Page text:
8 AY-Jan Terminology on timing Temporal relationship between parts A and B in a system can be: –(Globally, locally for A/B) clocked = synchronous on (global, local for A/B) clock –Self-timed = synchronous on handshakes and/or by some time constraints, e.g. I/O and fundamental modes –(Mutually) asynchronous = NOT synchronous (on global clock or on handshakes); hence asynchronous is neither self-timed nor globally clocked

9 AY-Jan Globally clocked AB Comm. Mechanism (e.g. shared memory) Global clock

10 AY-Jan Self-timed (via handshake) AB Comm. Mechanism (e.g. shared memory) Req/Ack handshake(s), possibly with bounded buffer in between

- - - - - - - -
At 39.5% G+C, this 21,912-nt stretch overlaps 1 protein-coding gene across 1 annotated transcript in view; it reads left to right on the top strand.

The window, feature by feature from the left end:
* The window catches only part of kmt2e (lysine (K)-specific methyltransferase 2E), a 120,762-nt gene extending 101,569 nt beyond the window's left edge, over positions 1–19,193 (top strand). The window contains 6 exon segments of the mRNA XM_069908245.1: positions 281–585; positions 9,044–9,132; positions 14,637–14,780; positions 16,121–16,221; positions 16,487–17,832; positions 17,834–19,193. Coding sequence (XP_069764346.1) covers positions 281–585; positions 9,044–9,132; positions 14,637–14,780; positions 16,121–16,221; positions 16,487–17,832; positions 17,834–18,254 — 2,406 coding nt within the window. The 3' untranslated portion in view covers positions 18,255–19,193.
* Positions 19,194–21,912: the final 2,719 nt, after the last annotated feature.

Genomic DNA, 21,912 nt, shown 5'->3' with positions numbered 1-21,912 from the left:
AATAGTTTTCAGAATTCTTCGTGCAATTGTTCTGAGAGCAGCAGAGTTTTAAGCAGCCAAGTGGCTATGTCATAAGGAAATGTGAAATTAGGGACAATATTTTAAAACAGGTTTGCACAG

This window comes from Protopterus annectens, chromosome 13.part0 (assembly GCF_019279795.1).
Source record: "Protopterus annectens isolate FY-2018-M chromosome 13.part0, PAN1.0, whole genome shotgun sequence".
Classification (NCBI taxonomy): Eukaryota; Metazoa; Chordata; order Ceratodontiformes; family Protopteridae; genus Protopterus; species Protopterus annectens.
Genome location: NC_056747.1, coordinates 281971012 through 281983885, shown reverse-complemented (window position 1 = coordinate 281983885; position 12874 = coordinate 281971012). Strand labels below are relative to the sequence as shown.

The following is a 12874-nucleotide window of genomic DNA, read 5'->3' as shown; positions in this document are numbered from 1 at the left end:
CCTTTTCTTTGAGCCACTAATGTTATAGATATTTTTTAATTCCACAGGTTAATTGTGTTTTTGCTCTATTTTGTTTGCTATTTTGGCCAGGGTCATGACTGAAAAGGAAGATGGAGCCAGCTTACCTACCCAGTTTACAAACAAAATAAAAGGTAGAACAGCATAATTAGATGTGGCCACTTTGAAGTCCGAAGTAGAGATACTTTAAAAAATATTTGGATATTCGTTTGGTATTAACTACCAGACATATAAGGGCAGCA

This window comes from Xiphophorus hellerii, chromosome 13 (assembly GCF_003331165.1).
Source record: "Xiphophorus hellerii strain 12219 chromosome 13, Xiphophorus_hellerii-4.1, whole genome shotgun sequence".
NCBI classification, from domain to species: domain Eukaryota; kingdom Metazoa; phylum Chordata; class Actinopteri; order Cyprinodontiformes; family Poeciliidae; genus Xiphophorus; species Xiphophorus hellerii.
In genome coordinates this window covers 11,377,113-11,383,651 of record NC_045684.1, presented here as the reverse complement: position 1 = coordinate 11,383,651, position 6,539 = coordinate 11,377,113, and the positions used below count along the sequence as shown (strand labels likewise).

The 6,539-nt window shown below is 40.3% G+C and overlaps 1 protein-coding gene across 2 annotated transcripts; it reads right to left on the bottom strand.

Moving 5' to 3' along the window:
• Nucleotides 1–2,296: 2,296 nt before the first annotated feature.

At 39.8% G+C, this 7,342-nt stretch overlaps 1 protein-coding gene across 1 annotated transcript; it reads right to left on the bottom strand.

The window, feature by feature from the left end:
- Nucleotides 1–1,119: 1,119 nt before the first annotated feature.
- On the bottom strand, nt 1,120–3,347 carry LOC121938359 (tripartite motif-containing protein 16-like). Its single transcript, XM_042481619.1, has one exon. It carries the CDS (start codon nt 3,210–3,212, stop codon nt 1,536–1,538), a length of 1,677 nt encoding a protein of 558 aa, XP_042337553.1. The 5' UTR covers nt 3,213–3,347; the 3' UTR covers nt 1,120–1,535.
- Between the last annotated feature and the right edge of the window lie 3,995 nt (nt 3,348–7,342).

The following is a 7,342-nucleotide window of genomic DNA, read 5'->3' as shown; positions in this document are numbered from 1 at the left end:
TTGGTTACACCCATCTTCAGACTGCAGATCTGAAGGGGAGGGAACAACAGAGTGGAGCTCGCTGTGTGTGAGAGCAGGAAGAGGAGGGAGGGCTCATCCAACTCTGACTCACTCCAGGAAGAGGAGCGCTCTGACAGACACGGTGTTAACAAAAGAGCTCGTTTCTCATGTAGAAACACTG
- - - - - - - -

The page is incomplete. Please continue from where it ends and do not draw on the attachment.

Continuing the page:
11 AY-Jan Fully Asynchronous AB Comm. Mechanism (e.g. shared memory) Timing for ATiming for B Temporal firewall

12 AY-Jan Evolution of timing (1) Globally clocked systems: Good: deterministic and predictable for real-time, safety-critical systems Bad: prone to clock skew, bad for power consumption and EMC: indiscriminate data- crunching

13 AY-Jan Evolution of timing (2) Self-timed systems (with micropipelines and handshakes): Good: no skew problems, good for power and EMC if data-driven Bad: temporal non-determinism, lockable handshakes, hence bad for real-time

14 AY-Jan Evolution of timing (3) Fully or partially Asynchronous systems: Good: distributed and heterogeneous clocking; real-time applied locally – fully predictable; self-timing can be applied where possible for power saving and EMC Bad: potential loss of information where full asynchrony (e.g. due to real-time) is applied

15 AY-Jan Asynchronous Communication mechanisms (ACMs) WriterReader ACM Level of asynchrony is defined by WRITE and READ rules